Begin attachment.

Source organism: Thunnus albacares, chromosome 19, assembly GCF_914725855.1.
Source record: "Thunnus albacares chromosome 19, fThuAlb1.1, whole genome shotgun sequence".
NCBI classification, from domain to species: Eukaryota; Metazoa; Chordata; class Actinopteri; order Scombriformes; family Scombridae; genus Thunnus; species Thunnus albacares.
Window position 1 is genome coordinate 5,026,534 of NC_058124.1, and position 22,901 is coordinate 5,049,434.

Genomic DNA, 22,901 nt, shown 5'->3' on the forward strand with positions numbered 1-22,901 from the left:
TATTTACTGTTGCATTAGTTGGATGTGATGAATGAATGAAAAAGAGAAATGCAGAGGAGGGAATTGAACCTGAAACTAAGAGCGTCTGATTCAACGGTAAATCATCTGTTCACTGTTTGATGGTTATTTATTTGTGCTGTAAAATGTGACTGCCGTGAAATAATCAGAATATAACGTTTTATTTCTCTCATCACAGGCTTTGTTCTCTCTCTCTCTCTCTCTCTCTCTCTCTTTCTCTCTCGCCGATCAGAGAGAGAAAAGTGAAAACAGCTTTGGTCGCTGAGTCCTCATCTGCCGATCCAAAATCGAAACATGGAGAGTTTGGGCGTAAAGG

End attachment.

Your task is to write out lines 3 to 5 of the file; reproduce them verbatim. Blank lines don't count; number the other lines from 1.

NCBI classification, from domain to species: Eukaryota; Metazoa; Chordata; class Actinopteri; order Scombriformes; family Scombridae; genus Thunnus; species Thunnus albacares.
Window position 1 is genome coordinate 5,026,534 of NC_058124.1, and position 22,901 is coordinate 5,049,434.

Genomic DNA, 22,901 nt, shown 5'->3' on the forward strand with positions numbered 1-22,901 from the left: